Blessed is the man that walketh not in the counsel of the ungodly, nor standeth in the way of sinners, nor sitteth in the seat of the scornful. (Psalm 1:1, KJV)
The writing has been placed on and erased from the wall many times: power corrupts. Women, being deemed the weaker sex then, should be less susceptible to such short-circuitry, no? Well…not necessarily.
Eve‘s inaugural curiosity, Jezebel‘s ruthlessness, Delilah‘s wiles over Samson’s vowed Nazarite strength and the mother-daughter mayhem of Salome‘s swing to remove John the Baptist’s head provide us some not-so-sweet examples of Biblical femininity.
Gratefully, they represent a minority relative to the women skilled in lamentation, the Proverbs 31 ideal and those whom supported Jesus’ ministry and Transfiguration (including another Salome, maternal aunt of Christ).
That being said, 1 Corinthians 11 and Titus 2 further expound upon the order of Godly dispensation and gives some grace to the precedent of enmity set upon Eve’s daughters above in Genesis 3, especially as it pertains to prayer and doing the work of God.
Ministry was spoken into my life for many years in many ways. Pastors I’d known, elders I hadn’t and others along the way expressed their beliefs that God wanted to use my penchant for looking past riches or other dressings into the heart of matters for encouragement of all our highest callings in Christ.
Hearing the suggestion at enough gatherings did make me go hmm…then home to doubt the possibility and wonder how they didn’t see all the flaws that sometimes made me agree with those who saw the worst in me. Choosing to abide by a Berean by choice is no easy feat much less to be ordained into the oft disobeyed Levite path of brotherly love with The Most High, as priesthood done right exemplifies.
I once reckoned from my flesh that the decent middle ground for a late-blooming, slightly wild child with an offer to attend a reputable theological seminary was to half-step among the world and engage interfaith ministry training, ordination. Neither option stood up to fervent prayer or sat well enough with me, so I continued to walk on; imperfectly enough as too many humans do.
It’s a matter of life-and-death to know that stumbling, especially to the degree that it lies as a conscious block to a believer, brings its punishment. If anything soft deserves default condemnation, then, it seems a yielding doctrine once we transcend a title or office and truly come into better understanding of God’s Will is among them. With that clarity, some of our more stringent br/others in Christ deserve commending for commanding straighter, closer walks with Him.
Now older, wiser yet more teachable, aware, self-controlled and unashamed of the full Gospel beyond music these days, the world’s fallen nature screams within me yet moreso at me from too many TV shows, hit songs, public transportation billboards and even pulpits. The volume was almost enough to tempt me out of line and at the fore with a ‘somebody’s gotta do it’ attitude.
Good intentions and all, even that is incorrect. It is not my place as the created, namely a woman, to disrupt the order or decency God requires and is birthing in me. To quietly study The Word, journal/share with true brothers and sisters to confess then grow (in) His body of faith, sing “psalms and spiritual songs” and, most importantly, live in a manner that reflects Him honorably is sufficient. That is of Grace.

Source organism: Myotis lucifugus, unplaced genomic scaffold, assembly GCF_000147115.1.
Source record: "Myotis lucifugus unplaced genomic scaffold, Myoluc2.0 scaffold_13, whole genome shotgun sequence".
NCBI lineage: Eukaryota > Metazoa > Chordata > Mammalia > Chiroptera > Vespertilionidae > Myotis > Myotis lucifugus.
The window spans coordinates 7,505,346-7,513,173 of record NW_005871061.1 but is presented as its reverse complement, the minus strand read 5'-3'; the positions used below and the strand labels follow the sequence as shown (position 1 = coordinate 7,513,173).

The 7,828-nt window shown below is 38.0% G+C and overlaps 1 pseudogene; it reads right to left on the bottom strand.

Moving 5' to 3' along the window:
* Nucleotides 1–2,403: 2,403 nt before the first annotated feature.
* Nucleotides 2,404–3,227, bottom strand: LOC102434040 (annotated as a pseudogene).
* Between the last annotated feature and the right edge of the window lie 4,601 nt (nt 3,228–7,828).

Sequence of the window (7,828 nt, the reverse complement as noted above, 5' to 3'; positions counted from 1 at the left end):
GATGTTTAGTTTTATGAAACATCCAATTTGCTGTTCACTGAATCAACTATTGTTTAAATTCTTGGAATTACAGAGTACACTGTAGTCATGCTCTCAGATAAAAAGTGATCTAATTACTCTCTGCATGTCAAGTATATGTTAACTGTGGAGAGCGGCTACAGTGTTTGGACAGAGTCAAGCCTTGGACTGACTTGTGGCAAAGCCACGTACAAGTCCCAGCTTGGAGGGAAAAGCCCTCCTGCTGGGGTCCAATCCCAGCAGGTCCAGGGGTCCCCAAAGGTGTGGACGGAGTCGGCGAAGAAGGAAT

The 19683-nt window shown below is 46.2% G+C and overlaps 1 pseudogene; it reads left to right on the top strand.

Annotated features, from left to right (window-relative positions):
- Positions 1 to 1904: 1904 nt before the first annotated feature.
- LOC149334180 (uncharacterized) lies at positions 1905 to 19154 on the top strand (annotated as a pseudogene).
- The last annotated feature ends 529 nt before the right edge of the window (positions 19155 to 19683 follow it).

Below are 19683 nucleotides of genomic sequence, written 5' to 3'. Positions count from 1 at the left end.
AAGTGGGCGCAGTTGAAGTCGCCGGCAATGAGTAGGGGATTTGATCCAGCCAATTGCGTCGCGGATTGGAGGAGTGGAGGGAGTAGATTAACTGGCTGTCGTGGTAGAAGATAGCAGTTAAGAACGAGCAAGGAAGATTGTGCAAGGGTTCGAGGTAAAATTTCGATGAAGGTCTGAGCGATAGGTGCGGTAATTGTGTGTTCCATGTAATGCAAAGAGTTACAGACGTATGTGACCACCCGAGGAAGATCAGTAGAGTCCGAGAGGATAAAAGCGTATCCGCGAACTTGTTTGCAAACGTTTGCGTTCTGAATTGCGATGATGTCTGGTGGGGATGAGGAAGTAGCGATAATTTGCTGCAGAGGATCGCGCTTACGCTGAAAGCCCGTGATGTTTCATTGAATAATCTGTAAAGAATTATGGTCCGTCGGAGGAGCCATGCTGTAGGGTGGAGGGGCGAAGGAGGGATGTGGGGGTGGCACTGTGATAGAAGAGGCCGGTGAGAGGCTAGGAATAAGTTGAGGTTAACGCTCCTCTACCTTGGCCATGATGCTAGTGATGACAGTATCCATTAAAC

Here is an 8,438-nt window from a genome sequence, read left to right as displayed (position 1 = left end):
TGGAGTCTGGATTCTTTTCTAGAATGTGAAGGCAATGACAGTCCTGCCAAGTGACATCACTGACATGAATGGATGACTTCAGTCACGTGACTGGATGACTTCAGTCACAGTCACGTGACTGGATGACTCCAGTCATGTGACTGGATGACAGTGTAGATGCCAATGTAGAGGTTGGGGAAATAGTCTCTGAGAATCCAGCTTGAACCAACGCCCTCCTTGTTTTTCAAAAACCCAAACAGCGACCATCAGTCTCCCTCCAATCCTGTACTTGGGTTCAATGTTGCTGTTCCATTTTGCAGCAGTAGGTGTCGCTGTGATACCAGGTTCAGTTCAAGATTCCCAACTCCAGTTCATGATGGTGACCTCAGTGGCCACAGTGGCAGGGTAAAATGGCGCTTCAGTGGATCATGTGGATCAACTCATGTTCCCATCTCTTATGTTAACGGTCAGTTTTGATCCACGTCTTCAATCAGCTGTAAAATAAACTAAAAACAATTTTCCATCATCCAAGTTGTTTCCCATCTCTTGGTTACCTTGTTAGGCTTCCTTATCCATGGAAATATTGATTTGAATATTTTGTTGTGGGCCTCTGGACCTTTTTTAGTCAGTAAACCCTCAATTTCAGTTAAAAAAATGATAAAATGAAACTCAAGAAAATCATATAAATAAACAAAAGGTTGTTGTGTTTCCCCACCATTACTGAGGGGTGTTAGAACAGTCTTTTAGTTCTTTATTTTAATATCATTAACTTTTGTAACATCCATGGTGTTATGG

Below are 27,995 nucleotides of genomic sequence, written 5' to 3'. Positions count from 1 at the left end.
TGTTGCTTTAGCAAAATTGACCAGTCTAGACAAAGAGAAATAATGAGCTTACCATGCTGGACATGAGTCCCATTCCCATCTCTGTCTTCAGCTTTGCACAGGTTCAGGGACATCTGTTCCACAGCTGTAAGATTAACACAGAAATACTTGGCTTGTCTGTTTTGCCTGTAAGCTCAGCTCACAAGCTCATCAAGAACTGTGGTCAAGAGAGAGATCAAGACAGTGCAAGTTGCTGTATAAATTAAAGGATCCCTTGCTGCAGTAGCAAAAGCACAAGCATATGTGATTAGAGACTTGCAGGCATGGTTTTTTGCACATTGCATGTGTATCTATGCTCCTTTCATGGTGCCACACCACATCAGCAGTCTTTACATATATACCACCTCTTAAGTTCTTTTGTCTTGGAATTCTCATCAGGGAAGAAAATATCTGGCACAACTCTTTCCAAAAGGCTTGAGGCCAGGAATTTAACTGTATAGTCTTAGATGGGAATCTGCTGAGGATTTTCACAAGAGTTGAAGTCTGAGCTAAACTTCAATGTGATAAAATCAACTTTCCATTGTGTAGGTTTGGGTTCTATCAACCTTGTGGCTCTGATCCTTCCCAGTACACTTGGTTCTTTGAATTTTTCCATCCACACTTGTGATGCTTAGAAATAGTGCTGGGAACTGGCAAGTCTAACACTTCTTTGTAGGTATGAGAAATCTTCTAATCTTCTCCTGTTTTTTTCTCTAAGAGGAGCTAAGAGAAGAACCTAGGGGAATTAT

I visited a church today that is currently between pastors. Having begun this post prior to seeing and meeting the guest minister, it was quite the surprise (but not really considering The Holy Spirit’s revelatory ways) to engage the bald woman who began her congregational address promoting a newly published book by her husband, also a minister, who wasn’t in attendance.
The commerce was a qualm I couldn’t appreciate since being led to remove myself from the face and center of anything professing Christ. It’s also possible my seat in the congregation, shoes or hairstyle were someone else’s qualm, so I left that snap judgment at the altar, knew I wouldn’t be a member there and continued to receive my Lord in the moment. After all, her message of reliance upon the Anointing before doing anything had already resonated with my heart in advance.
By virtue of their partnership in life and preaching, it might be safe to say the couple represented a modern-day Aquila and Prisc(ill)a, an “eagle” in spirit and military history paired with an “old-fashioned” woman learned in The Word. The absence of her physical covering (without personal judgment as I’m not privy to her medical needs) and marital shield (of unknown reason) was an unspoken snapshot of the church’s state, however; no consistent leadership by a head appointed of God.
SO…what becomes of the controversial woman pastor? What also becomes of women like me—neither birth sister to any or deaconness nor married to a man of God with whom I can amplify the Will and Word of Our Father nor birth mother to anyone via said Godly union thus unequipped to be “saved through childbearing”? Wasn’t the ultimate birth salvation already achieved through Mary?
If we must be a remnant, why not do so excellently? Like our upstanding Levitical brothers, unless any of those statuses change, The Lord is our portion in purity. Like the doorposts swathed against plague symbolizing the first Passover, we are covered by The Blood of The Lamb; The Blood that checks issues and overcomes the world. Even in dark hours, may we continue to walk with God-in-Christ into His Truth by way of The Holy Spirit’s inspiration of His Word.